U.S. regulators have approved a vaccine to protect against the deadly Ebola virus, a crucial step in the battle against a virus that is considered one of the world's deadliest killers.

The vaccine, developed and made by Kenilworth, New Jersey-based Merck & Co., was found to be 100% effective when given at least 10 days in advance, the U.S. Food and Drug Administration said. The tests were conducted in Guinea, during a 2014 to 2016 outbreak.

"The FDA's approval of Ervebo is a major advance in helping to protect against the Zaire ebolavirus as well as advancing U.S. government preparedness efforts," said Peter Marks, director of the FDA's Center for Biologics Evaluation and Research, in a statement.

The vaccine is given as a single injection, and appears to be most effective when patients have time to build immunity before being exposed to the virus. It's not clear how long protection from the shot lasts, and the effectiveness of some inoculations can fade over time.

Drugmaker Johnson & Johnson has a second vaccine in development, though earlier this year public health authorities had made the Merck shot their focus. An ongoing outbreak in the Democratic Republic of Congo has killed more than 2,000 people, according to the World Health Organization.

In the U.S., ebola has typically been brought back by patients infected elsewhere who have in some rare circumstances infected the nurses and doctors caring for them. But the approval by the FDA marks a milestone in the fight against a terrifying virus that has killed thousands elsewhere.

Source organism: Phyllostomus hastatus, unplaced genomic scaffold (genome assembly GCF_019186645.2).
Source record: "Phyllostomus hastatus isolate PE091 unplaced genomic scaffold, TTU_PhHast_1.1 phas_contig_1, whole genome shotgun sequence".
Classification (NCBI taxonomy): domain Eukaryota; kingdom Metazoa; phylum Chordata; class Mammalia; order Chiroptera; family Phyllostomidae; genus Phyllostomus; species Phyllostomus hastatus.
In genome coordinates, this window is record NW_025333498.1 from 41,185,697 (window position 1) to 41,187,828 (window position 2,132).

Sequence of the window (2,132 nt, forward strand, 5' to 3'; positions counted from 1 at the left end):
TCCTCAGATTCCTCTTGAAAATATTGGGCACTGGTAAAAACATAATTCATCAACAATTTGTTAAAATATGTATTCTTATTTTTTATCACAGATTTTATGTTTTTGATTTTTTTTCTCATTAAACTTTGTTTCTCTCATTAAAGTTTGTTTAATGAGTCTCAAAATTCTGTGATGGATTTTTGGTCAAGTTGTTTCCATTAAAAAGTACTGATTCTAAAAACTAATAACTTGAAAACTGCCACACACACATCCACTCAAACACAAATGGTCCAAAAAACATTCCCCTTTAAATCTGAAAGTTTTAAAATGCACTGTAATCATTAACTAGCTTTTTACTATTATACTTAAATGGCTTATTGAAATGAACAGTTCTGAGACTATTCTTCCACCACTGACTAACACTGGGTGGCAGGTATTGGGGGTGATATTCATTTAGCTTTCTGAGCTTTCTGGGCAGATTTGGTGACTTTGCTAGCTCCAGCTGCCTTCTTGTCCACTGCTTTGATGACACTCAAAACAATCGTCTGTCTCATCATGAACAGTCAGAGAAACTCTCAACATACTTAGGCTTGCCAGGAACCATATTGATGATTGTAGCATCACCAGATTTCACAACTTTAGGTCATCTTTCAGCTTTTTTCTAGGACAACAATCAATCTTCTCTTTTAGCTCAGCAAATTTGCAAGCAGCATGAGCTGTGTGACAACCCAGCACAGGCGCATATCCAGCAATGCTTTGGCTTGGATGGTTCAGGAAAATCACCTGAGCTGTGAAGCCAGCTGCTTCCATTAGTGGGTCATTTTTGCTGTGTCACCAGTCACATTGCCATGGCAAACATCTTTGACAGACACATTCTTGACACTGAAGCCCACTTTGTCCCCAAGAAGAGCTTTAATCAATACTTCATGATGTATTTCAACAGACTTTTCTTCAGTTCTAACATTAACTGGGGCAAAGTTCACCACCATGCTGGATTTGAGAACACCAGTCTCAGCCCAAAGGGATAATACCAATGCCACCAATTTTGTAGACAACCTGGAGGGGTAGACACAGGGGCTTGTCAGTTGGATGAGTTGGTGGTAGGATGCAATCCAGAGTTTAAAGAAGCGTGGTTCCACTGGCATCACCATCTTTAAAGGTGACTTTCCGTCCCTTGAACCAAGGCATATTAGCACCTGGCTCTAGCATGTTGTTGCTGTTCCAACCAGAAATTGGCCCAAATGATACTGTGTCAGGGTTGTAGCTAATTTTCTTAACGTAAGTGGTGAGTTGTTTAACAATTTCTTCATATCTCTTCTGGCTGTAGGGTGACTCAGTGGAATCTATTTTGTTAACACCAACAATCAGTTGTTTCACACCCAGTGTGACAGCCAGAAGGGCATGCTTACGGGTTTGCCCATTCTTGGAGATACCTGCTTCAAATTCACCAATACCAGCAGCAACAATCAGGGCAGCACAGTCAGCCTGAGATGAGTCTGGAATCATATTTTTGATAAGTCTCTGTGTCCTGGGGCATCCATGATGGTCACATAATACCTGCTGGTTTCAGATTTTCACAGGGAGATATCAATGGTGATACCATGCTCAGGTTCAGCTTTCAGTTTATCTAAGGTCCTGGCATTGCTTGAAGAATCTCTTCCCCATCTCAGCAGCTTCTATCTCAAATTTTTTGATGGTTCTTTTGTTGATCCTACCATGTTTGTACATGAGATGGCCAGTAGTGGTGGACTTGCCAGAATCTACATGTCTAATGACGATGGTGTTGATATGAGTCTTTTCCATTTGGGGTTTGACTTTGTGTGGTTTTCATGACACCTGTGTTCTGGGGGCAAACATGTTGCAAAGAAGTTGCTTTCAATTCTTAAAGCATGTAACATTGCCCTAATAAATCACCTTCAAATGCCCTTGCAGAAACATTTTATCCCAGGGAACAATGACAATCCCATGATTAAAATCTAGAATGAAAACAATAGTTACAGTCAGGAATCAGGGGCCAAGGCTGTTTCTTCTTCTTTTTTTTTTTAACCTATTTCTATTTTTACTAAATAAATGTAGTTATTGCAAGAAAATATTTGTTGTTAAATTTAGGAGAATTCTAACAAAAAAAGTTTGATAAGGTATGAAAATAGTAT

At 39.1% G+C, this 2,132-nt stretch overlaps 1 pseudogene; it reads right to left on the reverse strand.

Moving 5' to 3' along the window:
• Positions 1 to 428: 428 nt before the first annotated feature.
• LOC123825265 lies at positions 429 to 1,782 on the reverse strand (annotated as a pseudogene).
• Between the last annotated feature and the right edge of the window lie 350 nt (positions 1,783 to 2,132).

"While the risk of Ebola virus disease in the U.S. remains low, the U.S. government remains deeply committed to fighting devastating Ebola outbreaks in Africa, including the current outbreak in the Democratic Republic of the Congo," said Anna Abram, FDA Deputy Commissioner for Policy, Legislation, and International Affairs.

Vaccines can be deployed to inoculate health workers, or to build a wall of immunity in the communities facing or near an outbreak. Viruses depend on their hosts to spread, and vaccines -- whether for the flu, polio or other diseases — have been crucial tools in stopping some of the world's most dire illnesses.

Merck said in a statement that it was working on ramping up production of the vaccine to be available in the third quarter of 2020. In the meantime, it will continue providing a version of the shot that was used in the trial.

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